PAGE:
Gun pointed at gardaí was 'cocked, ready for use'

A jury at the trial of a Clondalkin man accused of pointing a loaded gun at gardaí has heard that the weapon allegedly recovered from him was “cocked, ready for use” and had its serial number erased.

A jury at the trial of a Clondalkin man accused of pointing a loaded gun at gardaí has heard that the weapon allegedly recovered from him was “cocked, ready for use” and had its serial number erased.

Ian Dutton (aged 46) is on trial at Dublin Circuit Criminal Court accused of pointing the weapon at gardaí outside a house where they were conducting a drugs search and later reproducing the gun while resisting arrest.

Dutton, of Greenfort Lawns, Clondalkin, has pleaded not guilty to possession of a Glock semi automatic pistol and ammunition in suspicious circumstances; possession of a firearm and ammunition without a certificate; and producing a firearm for the purpose of resisting arrest at Greenfort Crescent on October 4, 2009.

Mr Dutton has also pleaded not guilty to obstructing a garda who was attempting to fingerprint him.

Detective Sergeant Kevin Brooks, of the ballistics section at Garda Headquarters, told Mr Shane Costelloe BL, prosecuting, that when he examined the handgun he noticed the serial number had been erased and there was black paint over the area where it should be. He said without the serial number the gun could not be traced.

He said the gun was a model “26”, in working order, which had a short butt designed to facilitate concealed carriage. He said it was not a sporting gun and was designed for military police use, as was the ammunition.

Det Sgt Brooks told defence counsel, Mr John Phelan SC (Mr Shane Geraghty BL), that the Glock pistol was a favourite of those involved in “shooting incidents” in this country. He said that out of 67 shootings between 2008 and 2009 there were 30 shootings involving a Glock pistol.

Garda David Conroy told Mr Costelloe that during the drug search at Greenfort Cresent he was detailed to go to the back of the house and secure the “granny flat” with a number of his colleagues. He said entry was effected to the flat by the use of “enforcer”, a heavy cylindrical object with handles.

He said they shouted "armed gardaí", switched on the light and located two individuals inside. He said they brought the man and woman to the main house where Garda Michael Ormonde had Mr Dutton in custody.

Gda Conroy said he saw Garda David Kennedy outside the house holding a handgun in the sleeve of his jumper. He said he took the gun from Gda Kennedy and while wearing gloves put it in a bag.

He said he supplied Mr Dutton with a white boiler suit at the station and took his clothes away for examination.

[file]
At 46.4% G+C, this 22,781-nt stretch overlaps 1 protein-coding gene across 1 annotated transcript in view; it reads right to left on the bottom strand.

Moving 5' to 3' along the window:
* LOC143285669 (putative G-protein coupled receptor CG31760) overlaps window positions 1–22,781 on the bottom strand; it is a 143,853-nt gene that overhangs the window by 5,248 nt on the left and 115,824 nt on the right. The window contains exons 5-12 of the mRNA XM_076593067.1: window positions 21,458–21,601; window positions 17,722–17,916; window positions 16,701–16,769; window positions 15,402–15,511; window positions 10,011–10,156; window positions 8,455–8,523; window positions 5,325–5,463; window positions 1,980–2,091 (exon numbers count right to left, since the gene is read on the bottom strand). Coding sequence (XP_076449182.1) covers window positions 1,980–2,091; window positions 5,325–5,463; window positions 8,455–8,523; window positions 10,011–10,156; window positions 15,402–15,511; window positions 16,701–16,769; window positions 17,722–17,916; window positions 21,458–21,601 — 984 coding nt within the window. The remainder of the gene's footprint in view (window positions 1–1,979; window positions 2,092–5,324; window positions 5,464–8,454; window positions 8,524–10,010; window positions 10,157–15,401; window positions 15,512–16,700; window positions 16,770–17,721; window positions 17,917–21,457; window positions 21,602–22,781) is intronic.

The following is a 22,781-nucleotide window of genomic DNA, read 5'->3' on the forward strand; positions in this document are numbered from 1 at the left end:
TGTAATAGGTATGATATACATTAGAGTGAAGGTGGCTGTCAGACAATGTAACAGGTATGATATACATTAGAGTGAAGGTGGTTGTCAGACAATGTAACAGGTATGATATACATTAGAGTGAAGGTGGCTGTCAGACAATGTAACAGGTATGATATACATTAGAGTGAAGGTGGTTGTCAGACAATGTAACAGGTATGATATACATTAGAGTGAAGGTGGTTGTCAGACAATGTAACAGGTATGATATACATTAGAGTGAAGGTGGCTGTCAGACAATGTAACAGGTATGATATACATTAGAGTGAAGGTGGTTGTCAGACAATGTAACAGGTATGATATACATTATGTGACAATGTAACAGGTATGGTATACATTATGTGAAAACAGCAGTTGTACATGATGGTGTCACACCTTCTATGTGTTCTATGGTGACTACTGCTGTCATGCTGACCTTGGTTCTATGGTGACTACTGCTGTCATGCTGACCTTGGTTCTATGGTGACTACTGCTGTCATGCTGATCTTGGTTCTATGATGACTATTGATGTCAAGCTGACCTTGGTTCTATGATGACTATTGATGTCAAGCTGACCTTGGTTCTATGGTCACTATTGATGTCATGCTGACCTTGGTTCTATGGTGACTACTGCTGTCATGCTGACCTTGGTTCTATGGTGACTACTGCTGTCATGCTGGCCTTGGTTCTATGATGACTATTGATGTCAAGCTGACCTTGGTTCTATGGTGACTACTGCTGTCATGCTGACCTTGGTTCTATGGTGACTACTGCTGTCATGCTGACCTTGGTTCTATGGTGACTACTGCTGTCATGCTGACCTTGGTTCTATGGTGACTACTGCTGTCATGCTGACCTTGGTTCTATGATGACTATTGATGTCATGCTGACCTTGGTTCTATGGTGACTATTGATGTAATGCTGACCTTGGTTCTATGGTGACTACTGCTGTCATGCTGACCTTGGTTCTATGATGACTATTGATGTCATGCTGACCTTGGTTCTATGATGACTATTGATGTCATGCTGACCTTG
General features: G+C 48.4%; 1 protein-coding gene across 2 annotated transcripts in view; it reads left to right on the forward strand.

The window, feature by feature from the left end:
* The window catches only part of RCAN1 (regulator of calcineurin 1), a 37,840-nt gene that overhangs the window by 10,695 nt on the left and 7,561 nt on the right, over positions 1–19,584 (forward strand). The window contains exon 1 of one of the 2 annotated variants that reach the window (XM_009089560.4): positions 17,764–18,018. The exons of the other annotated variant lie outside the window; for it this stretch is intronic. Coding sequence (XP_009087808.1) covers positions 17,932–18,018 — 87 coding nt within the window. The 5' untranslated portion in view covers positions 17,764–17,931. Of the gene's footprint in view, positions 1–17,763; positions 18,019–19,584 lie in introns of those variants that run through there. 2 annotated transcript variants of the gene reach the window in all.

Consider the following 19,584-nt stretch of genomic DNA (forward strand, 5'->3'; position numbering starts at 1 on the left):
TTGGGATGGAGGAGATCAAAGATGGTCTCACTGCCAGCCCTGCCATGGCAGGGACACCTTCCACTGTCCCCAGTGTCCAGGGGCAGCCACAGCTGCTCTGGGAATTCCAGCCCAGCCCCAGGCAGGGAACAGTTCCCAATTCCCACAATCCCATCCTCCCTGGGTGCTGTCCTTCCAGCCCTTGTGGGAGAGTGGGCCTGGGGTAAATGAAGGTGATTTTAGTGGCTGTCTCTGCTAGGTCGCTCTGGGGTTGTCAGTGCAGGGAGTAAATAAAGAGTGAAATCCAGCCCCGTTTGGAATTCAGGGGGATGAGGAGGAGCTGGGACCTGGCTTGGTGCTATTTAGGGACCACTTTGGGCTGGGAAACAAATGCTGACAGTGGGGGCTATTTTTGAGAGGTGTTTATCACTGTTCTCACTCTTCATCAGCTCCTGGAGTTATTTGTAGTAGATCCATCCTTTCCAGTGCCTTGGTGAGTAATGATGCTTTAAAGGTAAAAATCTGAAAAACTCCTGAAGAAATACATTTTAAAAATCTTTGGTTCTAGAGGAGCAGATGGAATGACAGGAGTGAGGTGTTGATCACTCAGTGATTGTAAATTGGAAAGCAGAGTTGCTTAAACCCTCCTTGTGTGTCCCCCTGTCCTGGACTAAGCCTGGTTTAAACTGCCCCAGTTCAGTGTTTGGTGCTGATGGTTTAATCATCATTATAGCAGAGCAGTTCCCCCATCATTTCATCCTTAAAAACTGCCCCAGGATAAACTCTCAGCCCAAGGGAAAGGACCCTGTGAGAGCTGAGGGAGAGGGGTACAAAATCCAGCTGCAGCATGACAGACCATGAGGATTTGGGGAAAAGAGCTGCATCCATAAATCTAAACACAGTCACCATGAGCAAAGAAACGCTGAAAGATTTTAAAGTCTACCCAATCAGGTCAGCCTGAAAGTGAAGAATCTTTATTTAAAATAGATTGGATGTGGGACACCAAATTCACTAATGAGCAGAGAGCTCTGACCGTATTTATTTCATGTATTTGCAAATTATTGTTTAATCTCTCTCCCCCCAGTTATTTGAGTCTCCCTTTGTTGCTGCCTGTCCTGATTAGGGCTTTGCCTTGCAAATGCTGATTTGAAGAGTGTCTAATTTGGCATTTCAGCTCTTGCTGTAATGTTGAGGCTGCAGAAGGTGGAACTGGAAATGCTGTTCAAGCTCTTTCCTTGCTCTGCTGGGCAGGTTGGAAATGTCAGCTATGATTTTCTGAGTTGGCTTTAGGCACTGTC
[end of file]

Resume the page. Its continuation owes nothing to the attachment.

Gda Conroy told defence counsel, Mr Shane Geraghty BL (with Mr John Phelan SC), that he did “absolutely not” put his gun to the head of any person during the drugs search and said that would be “completely irresponsible".

He agreed that he took Mr Dutton to Tallaght Hospital after his arrest to be treated for a cut to his hand.

Sergeant Alan McGovern told Mr Costelloe that he met Gda Conroy at Tallaght Garda Station that night and he showed him a 9mm Glock pistol. He said Gda Conroy asked him to make it safe and he did so.

Sgt McGovern said he removed the magazine which held live rounds and pulled back the slide to find there was a round in the breech. He said the gun was “cocked, ready for use” and was in a “dangerous state”.

Sgt McGovern agreed with Mr Phelan that he wore gloves while handling the gun and did so to avoid getting fingerprints on the weapon.

Garda Patrick O’Sullivan said he told Mr Dutton at Tallaght Garda Station that it was an offence to refuse to allow his fingerprints to be taken and he replied “f*** off, your not getting anything off me.”

He said when he made a physical attempt to take to fingerprints Mr Dutton pulled down the sleeves of his white disposable suit.

Gda O’Sullivan told Mr Phelan that he was “unsure” what law required him to make a physical attempt to take the fingerprints. He said he did not notice one of Mr Dutton’s hands was bandaged.

Sergeant Martin Woods told Mr Costelloe that another attempt was made to take Mr Dutton’s photograph and fingerprints later that day. He said Mr Dutton put his hand over his face when an attempt was made to take his photograph and closed his fist when a colleague took his wrist to bring his hand to the ink plate.

Sgt Wood denied a suggestion by Mr Phelan that the consequences of refusing to give his fingerprints was never explained to Mr Dutton.

The trial continues before Judge Frank O’Donnell and a jury of six men and six women.

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